Pretty scary Ad Creepage currently up in Rio de Janeiro for the Mayan calendar Apocalypse flick, (I hope Woody Harrelson bites it hard) opening here in the States on Friday the 13th, of course. First off, when the Evil Doers next blow up and flood an underground tunnel somewhere in the world, my bet is, that ‘somewhere’ will be ‘here.’ Secondly, our tunnels already leak just fine, thx.
Last night I almost hit a bus crossing in front of me with a giant 2012 sign on the side. Doesn’t get much funnier than that.
Aaaaand OK, I might as well throw in my 2 cents about this one since it’s a hot topic: 2012 is a transition and demarcation point past which our culture will hit a certain no-return-point in shifting towards spirit and away from matter (read, on one level, as: life becoming almost completely Internet-mediated, while economy and physical infrastructure continues to fall apart by dint of being less exciting than Twitter). It is NOT the end of the world and one of the more productive things to think about around the whole issue is why, exactly, people are so addicted to apocalyptic thinking (as Alan Moore pointed out somewhere?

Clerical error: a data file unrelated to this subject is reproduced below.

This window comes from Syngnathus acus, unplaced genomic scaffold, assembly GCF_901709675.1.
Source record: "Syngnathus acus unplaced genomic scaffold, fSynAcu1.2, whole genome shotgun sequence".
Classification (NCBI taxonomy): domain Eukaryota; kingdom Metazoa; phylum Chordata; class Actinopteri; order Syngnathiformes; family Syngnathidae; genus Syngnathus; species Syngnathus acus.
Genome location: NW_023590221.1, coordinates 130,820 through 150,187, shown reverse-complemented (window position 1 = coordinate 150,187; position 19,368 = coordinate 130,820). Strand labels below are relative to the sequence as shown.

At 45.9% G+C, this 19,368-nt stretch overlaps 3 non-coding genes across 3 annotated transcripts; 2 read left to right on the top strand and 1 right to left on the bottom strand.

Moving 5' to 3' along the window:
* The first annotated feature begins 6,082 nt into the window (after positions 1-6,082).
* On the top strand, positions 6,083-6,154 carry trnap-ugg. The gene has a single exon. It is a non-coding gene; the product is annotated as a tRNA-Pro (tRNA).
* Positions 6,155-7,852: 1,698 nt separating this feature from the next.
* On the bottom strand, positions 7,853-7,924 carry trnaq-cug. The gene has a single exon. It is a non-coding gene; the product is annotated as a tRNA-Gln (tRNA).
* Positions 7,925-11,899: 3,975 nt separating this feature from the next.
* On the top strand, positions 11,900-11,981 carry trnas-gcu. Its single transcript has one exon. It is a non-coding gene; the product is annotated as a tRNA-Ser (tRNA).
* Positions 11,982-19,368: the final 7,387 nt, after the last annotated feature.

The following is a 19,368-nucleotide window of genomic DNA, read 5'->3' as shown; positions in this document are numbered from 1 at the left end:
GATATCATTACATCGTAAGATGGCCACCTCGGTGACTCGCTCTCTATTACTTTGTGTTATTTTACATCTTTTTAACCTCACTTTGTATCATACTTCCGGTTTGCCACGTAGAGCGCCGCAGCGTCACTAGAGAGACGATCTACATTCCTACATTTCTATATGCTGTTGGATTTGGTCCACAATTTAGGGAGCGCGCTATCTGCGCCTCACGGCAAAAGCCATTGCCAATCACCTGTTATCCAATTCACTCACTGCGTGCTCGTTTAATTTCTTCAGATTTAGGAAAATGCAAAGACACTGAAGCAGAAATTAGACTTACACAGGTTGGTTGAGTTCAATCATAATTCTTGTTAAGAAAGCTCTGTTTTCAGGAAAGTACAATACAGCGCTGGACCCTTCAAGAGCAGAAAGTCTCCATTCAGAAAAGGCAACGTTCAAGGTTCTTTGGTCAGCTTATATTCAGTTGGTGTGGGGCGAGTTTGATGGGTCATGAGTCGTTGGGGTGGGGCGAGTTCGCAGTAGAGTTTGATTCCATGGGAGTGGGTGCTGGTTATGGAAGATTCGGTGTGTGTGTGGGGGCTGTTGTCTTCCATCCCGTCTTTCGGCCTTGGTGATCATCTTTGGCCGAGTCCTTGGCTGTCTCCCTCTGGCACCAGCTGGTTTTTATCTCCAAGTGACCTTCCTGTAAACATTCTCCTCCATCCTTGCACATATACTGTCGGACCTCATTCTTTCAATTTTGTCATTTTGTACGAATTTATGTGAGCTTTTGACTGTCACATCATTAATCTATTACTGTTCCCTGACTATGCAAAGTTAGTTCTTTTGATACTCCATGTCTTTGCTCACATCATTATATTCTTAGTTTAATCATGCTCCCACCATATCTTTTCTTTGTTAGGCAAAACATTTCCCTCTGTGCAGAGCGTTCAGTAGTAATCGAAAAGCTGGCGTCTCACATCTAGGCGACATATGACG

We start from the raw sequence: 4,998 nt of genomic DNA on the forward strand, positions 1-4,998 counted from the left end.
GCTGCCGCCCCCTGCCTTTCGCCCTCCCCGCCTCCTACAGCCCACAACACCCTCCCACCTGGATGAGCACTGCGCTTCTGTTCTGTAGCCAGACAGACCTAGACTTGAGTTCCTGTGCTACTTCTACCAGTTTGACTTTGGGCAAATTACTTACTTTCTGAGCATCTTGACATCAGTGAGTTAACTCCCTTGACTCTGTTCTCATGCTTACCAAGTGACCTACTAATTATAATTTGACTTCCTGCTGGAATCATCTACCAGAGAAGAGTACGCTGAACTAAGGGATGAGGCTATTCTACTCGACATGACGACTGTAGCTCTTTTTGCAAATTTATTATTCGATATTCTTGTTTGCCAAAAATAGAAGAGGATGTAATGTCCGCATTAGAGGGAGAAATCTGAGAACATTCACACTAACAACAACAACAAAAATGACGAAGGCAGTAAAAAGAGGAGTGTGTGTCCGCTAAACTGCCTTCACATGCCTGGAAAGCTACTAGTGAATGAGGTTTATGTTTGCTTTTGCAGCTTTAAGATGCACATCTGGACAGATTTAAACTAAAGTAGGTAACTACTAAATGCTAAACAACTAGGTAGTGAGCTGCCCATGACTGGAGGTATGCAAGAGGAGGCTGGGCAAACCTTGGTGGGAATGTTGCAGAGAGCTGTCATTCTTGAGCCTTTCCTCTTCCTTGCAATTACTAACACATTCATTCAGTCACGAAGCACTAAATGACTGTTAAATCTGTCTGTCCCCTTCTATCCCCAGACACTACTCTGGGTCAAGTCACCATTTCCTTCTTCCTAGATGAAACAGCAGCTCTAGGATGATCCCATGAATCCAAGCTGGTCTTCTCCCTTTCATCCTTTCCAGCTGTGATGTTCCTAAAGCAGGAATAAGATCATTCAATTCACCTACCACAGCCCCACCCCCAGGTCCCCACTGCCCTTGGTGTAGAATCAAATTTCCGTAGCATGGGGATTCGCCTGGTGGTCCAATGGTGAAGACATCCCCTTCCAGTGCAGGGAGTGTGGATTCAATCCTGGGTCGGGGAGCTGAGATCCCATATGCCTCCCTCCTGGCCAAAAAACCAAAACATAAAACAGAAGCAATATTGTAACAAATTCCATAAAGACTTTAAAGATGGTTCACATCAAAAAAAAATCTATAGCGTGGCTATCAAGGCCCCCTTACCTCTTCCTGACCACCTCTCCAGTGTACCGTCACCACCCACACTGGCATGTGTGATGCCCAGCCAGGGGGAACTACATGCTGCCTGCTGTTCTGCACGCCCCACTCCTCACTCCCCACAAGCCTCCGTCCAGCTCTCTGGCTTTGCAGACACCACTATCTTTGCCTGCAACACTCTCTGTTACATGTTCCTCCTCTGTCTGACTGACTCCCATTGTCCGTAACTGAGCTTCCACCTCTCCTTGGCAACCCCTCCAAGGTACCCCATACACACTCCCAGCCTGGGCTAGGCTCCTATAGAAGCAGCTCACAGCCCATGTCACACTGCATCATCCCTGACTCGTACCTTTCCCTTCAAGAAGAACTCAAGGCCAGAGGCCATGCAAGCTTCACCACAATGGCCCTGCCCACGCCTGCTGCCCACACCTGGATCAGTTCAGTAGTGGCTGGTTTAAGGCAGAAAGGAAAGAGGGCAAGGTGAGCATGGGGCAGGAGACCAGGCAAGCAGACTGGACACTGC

“I could seduce the President of the United States…but I have no political ambition.” For you LA connoisseurs of obscure ‘70s gems, get thee tonight to the Egyptian Theatre! For the first time in 38-plus years, Nelson Lyon’s The Telephone Book will be playing its first big screen engagement.
Much like ‘69’s Midnight Cowboy, The Telephone Book was branded in ‘71 with an “X,” but now probably plays as no more risque than an episode of Sex Rehab With Dr. Drew. What a cast, though: everyone from Warhol superstar Ultra Violet, to character actor’s character actor, the great William Hickey.
The film presumably involves a woman (Sarah Kennedy) who falls in love with the world’s greatest obscene telephone operator. Here’s what the excellent resource VideoUpdates has to say about it:
The opening quickly establishes a style and mood somewhere between Soviet Montage and a 16mm student film. While its (literally) X-rated nudity and frank discussion of sexuality are hardly shocking in the 21st century, the offbeat humor and profound strangeness seem amplified by the decades. Beyond that, there seems to be a very intelligent undercurrent to the madcap randomness.